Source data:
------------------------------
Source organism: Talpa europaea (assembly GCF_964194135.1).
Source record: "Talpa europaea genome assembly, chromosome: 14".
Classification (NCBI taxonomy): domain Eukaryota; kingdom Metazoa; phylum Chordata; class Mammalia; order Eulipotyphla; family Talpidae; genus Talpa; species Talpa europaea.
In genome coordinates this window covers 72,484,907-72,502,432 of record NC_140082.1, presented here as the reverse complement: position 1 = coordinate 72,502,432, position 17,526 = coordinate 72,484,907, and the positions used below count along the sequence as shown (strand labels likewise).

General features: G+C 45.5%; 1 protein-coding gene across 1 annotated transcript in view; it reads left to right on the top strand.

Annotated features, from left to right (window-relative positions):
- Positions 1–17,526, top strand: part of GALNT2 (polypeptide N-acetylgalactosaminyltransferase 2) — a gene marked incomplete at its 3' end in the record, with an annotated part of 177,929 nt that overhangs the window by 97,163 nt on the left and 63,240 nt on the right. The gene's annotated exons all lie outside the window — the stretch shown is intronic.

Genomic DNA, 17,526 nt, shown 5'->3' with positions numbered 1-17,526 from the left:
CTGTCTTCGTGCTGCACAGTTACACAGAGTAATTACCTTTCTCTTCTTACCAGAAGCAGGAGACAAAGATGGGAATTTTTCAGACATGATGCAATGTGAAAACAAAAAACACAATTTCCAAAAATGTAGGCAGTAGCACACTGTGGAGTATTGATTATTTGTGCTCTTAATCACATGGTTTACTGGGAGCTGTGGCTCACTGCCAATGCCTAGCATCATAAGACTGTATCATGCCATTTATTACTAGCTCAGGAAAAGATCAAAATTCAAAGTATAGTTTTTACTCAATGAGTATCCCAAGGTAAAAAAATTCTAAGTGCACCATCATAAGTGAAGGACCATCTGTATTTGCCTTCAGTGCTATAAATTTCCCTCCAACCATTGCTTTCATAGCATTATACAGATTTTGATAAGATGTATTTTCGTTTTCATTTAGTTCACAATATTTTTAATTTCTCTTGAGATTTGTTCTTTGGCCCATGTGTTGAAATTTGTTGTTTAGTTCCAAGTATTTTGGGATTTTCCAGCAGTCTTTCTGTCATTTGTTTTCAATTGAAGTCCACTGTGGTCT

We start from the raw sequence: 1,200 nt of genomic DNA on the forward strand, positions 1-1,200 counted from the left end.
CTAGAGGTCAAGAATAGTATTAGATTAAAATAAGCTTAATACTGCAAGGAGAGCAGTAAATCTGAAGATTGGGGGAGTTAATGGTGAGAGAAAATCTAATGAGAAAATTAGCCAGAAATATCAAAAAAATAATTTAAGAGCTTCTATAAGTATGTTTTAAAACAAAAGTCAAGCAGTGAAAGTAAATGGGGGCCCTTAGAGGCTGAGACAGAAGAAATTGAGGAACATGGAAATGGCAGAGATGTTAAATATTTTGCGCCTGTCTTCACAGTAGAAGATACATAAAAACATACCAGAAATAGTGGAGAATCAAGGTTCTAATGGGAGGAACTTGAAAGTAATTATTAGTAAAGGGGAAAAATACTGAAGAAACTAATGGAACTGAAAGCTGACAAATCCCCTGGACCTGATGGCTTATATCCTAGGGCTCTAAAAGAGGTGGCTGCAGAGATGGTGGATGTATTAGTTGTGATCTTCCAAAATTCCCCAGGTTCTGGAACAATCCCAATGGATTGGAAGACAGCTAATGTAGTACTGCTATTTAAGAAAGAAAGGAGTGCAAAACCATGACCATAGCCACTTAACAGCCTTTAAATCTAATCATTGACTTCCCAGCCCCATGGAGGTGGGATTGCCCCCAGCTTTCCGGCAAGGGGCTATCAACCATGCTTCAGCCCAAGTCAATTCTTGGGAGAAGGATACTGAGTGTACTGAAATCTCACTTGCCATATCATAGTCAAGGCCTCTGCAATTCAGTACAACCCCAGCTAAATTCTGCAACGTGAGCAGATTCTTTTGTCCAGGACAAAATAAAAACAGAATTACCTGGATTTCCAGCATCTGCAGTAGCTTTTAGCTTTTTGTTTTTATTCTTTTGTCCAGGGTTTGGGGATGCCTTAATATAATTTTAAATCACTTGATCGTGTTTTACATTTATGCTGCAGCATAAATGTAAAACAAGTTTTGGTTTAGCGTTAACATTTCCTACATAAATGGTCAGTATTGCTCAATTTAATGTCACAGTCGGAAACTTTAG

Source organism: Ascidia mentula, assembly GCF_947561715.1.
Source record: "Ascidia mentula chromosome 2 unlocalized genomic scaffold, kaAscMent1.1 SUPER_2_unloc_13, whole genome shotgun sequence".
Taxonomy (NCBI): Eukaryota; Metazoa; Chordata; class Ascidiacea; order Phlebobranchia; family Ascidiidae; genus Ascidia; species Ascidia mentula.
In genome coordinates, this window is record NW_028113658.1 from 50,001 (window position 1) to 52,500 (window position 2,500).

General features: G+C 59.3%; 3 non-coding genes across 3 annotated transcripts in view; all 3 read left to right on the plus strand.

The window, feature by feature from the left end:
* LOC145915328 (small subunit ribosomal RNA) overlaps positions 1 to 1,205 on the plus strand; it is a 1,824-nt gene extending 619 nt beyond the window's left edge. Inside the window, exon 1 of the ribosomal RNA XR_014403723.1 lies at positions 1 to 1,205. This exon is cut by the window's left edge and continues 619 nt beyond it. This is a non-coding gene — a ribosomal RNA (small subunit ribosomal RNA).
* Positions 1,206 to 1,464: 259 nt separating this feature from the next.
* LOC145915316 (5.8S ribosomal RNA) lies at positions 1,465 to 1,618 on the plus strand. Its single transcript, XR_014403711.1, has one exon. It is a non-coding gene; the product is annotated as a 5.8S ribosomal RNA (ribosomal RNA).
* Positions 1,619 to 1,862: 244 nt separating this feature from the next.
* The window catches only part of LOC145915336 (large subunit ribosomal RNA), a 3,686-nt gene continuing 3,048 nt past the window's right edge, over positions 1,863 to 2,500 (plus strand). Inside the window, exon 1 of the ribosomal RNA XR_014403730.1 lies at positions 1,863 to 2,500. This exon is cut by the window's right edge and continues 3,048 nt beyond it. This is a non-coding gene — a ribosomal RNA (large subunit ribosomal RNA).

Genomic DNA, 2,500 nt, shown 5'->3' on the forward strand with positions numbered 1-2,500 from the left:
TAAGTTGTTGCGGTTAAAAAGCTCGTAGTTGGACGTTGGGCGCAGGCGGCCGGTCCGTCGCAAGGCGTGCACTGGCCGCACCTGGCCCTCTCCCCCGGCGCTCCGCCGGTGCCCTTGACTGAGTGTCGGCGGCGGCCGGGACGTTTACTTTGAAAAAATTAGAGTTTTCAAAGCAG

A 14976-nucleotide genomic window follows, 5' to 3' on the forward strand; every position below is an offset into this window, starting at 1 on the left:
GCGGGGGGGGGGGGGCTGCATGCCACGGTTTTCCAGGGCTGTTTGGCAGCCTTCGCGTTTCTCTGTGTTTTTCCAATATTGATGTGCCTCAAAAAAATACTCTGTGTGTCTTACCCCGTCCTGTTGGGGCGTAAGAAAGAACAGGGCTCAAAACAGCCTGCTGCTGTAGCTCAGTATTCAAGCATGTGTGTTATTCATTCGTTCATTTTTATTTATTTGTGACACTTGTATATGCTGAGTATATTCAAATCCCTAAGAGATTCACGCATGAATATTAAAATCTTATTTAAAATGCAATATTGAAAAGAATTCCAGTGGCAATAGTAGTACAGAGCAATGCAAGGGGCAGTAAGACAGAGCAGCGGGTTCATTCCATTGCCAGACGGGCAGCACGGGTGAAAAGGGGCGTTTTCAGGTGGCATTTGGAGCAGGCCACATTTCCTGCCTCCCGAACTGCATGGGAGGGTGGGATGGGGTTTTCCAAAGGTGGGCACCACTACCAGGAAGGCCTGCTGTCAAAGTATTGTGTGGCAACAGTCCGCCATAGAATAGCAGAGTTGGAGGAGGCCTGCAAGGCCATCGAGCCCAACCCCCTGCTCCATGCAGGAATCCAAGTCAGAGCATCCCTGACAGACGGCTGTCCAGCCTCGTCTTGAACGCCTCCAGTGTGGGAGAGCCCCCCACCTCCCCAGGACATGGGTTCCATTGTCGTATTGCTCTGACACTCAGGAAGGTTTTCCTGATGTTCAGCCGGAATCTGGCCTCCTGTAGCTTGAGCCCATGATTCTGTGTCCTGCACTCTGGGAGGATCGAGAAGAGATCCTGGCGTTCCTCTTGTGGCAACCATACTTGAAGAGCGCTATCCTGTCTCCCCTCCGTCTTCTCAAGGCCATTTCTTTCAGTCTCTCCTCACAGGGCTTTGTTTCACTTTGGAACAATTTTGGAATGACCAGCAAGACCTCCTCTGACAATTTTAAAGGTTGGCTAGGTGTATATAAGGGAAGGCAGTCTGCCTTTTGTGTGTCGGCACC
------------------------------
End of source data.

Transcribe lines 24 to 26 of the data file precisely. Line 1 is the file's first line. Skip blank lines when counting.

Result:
TAAGTTGTTGCGGTTAAAAAGCTCGTAGTTGGACGTTGGGCGCAGGCGGCCGGTCCGTCGCAAGGCGTGCACTGGCCGCACCTGGCCCTCTCCCCCGGCGCTCCGCCGGTGCCCTTGACTGAGTGTCGGCGGCGGCCGGGACGTTTACTTTGAAAAAATTAGAGTTTTCAAAGCAG

A 14976-nucleotide genomic window follows, 5' to 3' on the forward strand; every position below is an offset into this window, starting at 1 on the left:
GCGGGGGGGGGGGGGCTGCATGCCACGGTTTTCCAGGGCTGTTTGGCAGCCTTCGCGTTTCTCTGTGTTTTTCCAATATTGATGTGCCTCAAAAAAATACTCTGTGTGTCTTACCCCGTCCTGTTGGGGCGTAAGAAAGAACAGGGCTCAAAACAGCCTGCTGCTGTAGCTCAGTATTCAAGCATGTGTGTTATTCATTCGTTCATTTTTATTTATTTGTGACACTTGTATATGCTGAGTATATTCAAATCCCTAAGAGATTCACGCATGAATATTAAAATCTTATTTAAAATGCAATATTGAAAAGAATTCCAGTGGCAATAGTAGTACAGAGCAATGCAAGGGGCAGTAAGACAGAGCAGCGGGTTCATTCCATTGCCAGACGGGCAGCACGGGTGAAAAGGGGCGTTTTCAGGTGGCATTTGGAGCAGGCCACATTTCCTGCCTCCCGAACTGCATGGGAGGGTGGGATGGGGTTTTCCAAAGGTGGGCACCACTACCAGGAAGGCCTGCTGTCAAAGTATTGTGTGGCAACAGTCCGCCATAGAATAGCAGAGTTGGAGGAGGCCTGCAAGGCCATCGAGCCCAACCCCCTGCTCCATGCAGGAATCCAAGTCAGAGCATCCCTGACAGACGGCTGTCCAGCCTCGTCTTGAACGCCTCCAGTGTGGGAGAGCCCCCCACCTCCCCAGGACATGGGTTCCATTGTCGTATTGCTCTGACACTCAGGAAGGTTTTCCTGATGTTCAGCCGGAATCTGGCCTCCTGTAGCTTGAGCCCATGATTCTGTGTCCTGCACTCTGGGAGGATCGAGAAGAGATCCTGGCGTTCCTCTTGTGGCAACCATACTTGAAGAGCGCTATCCTGTCTCCCCTCCGTCTTCTCAAGGCCATTTCTTTCAGTCTCTCCTCACAGGGCTTTGTTTCACTTTGGAACAATTTTGGAATGACCAGCAAGACCTCCTCTGACAATTTTAAAGGTTGGCTAGGTGTATATAAGGGAAGGCAGTCTGCCTTTTGTGTGTCGGCACC